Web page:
On April 15, the residents of Rancho La Paz Mobile Home Park formally organized as Rancho La Paz Mobile Home Park Homeowners (RLPH) Chapter 75 of the Golden State Manufactured Homeowners League (GSMOL).
When they convened to vote on the leadership for their new GSMOL Chapter the atmosphere was hopeful. The lead organizing homeowner, Lupe Ramirez, announced that 100 residents had already become dues paying members of GSMOL and 25 more would join that night. GSMOL representative Mary Jo Baretich lauded the residents for the attention they brought to their park saying “This is the most publicity I have ever seen.”
Ramirez said “it’s not just me who started this” as she pointed out the residents in attendance who helped to “win” the temporary stop to the lot rent increases and create the opportunity for homeowners to speak with and begin negotiating with the new park owner. Seven of the people recognized were approved by the audience to carry out negotiations with the park owner on behalf of all homeowners.
Nominations from the floor for the four RLPH leadership positions were approved by a show of hands. Ramirez was elected as the President of RLPH along with Roger Brannen as Vice President, June Perez as Treasurer, and Kathy Kral as Secretary. Baretich administered a pledge to the new chapter members to “cooperate and support” the elected leadership to which all responded, “Yes!”
Earlier this year, when park homeowners received notice of space rent increases between 45% and 55% from the park’s new owner, they banded together to figure out what they might do. Any lot rent increase would be a strain on the 55-plus community of mostly retired homeowners living on fixed incomes. Many planned to live there for the remainder of their lives, but increases of this magnitude could cause some to have to move.
On March 19, Rancho La Paz homeowners attended the Fullerton and Anaheim City Council Meetings to ask for help from the two cities in which the park resides. Fullerton’s Council put-off until July a discussion about rent stabilization or some other way to help the homeowners. Anaheim’s Council put on the agenda for April 2 an emergency 3% limit on rent increases. But a 4 to 3 majority of the council “tabled” the item after the park’s owner agreed to postpone the lot rent increases until September 1 and to discuss with homeowners a plan to phase-in the increases.
Rancho La Paz park owner, John Saunders, met with about 150 of the homeowners on April 5 for 3 hours to answer questions and to provide some clarity on what he intends to do with the park, the rent increases, and his offer for a subsidy for qualifying residents. On April 12 he followed up with a letter to the homeowners reiterating some key issues they had discussed.
In the letter, Saunders stated his plan to negotiate with a committee of homeowners selected by the residents to devise a gradual lot rent increase to, at a minimum, “cover (Saunders’s) expenses, including property tax, debt service and operation costs, by the fall of 2021.” He said “no long-term resident will be forced from the park” due to rent increases, “So long as we (Rancho La Paz Ownership) are treated fairly.”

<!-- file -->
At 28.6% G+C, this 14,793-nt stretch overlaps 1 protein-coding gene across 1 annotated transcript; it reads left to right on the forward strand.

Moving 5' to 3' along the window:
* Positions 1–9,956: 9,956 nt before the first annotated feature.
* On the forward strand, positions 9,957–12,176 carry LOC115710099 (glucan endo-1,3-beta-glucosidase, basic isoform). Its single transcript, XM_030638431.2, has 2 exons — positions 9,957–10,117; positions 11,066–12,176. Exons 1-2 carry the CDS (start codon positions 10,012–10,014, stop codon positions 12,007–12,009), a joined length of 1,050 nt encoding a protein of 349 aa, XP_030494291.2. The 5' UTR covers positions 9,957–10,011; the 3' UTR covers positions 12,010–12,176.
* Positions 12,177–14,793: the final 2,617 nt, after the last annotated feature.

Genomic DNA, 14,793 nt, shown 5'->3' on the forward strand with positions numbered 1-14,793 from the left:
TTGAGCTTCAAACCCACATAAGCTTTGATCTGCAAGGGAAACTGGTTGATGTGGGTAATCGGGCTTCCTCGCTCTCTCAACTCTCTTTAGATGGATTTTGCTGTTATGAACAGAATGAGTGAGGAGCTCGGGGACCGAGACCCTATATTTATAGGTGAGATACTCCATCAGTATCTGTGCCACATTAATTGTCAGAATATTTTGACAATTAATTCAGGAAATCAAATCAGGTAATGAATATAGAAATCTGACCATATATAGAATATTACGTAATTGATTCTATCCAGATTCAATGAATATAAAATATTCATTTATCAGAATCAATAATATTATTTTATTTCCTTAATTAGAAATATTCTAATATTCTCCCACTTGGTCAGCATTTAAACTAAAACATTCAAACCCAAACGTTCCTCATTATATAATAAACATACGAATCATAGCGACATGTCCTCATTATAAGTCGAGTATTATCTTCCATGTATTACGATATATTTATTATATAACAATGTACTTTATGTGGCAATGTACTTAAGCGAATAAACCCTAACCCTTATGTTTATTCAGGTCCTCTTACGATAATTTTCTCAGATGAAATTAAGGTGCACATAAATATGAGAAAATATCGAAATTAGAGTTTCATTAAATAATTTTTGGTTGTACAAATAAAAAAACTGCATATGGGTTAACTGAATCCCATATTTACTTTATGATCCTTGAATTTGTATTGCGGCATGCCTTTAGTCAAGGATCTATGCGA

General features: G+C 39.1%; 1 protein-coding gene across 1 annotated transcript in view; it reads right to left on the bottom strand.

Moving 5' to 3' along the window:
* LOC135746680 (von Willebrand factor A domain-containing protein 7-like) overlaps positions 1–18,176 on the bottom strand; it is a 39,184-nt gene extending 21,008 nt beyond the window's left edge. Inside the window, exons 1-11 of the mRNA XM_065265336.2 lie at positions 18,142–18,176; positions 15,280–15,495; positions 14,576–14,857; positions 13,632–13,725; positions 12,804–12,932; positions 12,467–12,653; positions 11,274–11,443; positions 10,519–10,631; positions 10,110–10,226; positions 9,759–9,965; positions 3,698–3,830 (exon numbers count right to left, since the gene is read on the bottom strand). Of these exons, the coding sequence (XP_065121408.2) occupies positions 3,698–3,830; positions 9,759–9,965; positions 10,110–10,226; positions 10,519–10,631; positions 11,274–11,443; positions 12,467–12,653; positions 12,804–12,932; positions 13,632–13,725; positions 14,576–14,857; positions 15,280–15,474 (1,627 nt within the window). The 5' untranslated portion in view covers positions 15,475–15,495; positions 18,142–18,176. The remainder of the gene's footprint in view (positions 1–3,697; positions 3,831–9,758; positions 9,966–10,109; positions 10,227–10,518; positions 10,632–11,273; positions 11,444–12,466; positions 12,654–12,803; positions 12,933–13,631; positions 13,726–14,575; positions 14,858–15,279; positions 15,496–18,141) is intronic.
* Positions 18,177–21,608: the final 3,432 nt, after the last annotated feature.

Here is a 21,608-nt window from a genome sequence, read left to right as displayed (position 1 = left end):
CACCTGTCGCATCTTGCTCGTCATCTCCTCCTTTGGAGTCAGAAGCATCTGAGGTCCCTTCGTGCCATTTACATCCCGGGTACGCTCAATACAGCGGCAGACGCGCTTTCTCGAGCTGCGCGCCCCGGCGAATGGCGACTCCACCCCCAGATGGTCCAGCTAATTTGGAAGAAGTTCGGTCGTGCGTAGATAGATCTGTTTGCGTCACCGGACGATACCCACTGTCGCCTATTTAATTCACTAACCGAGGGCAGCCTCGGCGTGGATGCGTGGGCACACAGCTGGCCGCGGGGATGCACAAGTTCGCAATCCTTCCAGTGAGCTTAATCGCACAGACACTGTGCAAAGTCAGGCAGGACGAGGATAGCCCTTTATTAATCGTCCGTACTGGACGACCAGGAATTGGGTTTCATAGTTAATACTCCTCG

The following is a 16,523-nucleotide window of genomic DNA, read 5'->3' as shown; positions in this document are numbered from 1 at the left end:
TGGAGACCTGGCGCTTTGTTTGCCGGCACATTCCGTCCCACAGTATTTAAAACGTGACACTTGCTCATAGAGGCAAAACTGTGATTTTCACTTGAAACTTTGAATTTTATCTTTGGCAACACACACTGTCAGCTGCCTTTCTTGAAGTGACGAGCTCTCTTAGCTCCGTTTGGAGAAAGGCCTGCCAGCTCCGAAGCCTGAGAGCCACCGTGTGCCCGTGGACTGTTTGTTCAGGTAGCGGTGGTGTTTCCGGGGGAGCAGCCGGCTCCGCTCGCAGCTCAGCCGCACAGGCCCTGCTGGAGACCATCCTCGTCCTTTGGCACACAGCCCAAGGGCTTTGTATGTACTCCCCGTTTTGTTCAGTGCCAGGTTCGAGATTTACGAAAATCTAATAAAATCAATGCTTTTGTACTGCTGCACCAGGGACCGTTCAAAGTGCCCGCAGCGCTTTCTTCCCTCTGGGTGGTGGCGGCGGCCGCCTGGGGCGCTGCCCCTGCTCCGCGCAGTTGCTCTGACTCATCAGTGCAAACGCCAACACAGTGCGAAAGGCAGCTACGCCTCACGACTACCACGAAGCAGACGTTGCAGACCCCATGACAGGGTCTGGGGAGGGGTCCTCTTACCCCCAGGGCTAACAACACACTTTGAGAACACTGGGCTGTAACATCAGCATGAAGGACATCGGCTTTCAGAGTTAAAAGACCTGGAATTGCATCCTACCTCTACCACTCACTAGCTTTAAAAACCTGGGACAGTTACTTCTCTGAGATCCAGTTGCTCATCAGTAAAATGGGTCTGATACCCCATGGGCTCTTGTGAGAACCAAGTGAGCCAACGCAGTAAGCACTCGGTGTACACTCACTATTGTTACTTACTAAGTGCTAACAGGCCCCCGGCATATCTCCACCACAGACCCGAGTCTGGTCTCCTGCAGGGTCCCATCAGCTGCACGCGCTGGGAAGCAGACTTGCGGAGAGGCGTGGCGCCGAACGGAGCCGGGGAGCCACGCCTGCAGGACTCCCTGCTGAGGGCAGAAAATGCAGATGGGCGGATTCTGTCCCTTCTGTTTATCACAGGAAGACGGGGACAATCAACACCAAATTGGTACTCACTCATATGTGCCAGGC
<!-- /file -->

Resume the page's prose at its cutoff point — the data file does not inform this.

He also agreed to revise the original rent subsidy application that requested personal bank account numbers, value of all jewelry and furniture owned, health status, multiple years of tax returns, and other questions perceived as unnecessarily obtrusive by residents including names, addresses, phone, email, and employers of all relatives not living in the park. He also said that he will make the one-year subsidy available to more than the 12% of homeowners initially proposed.
He agreed to standardize the space rental costs at $1,100 per month for new residents at least until July 1 so homeowners wishing to sell would know what to tell perspective buyers. As well he stated in the letter that he “will work with the Residents Committee to hold off resale space rent increases for a reasonable period while a home is in the escrow process.”
Saunders stated he does not plan to convert the park into an all-ages park “provided there is no rent control or similar measures,” does not plan to purchase homes in the park, and does not plan to redevelop Rancho La Paz to another use for “as long as (he) can make a reasonable return.”
Ramirez feels confident about negotiating with Saunders because she has “lots of experience” in the past negotiating on the behalf of unions. Ramirez said the homeowner group will have legal resources available through the Kennedy Commission (a local affordable housing advocacy non-profit), to help advocate for residents with disabilities, those who may become homeless, and for elder-rights.
The new GSMOL Chapter will also work with other mobile home parks in Anaheim, Stanton, and Westminster to try to gain support from County Supervisors to help stabilize rents in the county.
Ramirez encouraged homeowners to continue to call and write State Assembly Members to support Assembly Bill (AB) 705 to prevent the conversion of mobile home parks when it will result in a loss of low-income housing and AB 1482 to set rent caps and other provisions to prevent displacement of people who rent.
Ramirez announced that Meals on Wheels will begin delivering meals to homeowners in the park. As well, audience members stood to announce that churches and individuals, including Anaheim’s District 1 City Councilperson, Denis Barnes, have begun and are offering to deliver or prepare food for those residents needing that kind of help.
Ramirez said that RLPH will also be working toward what she calls a “pie in the sky” option to purchase the park.
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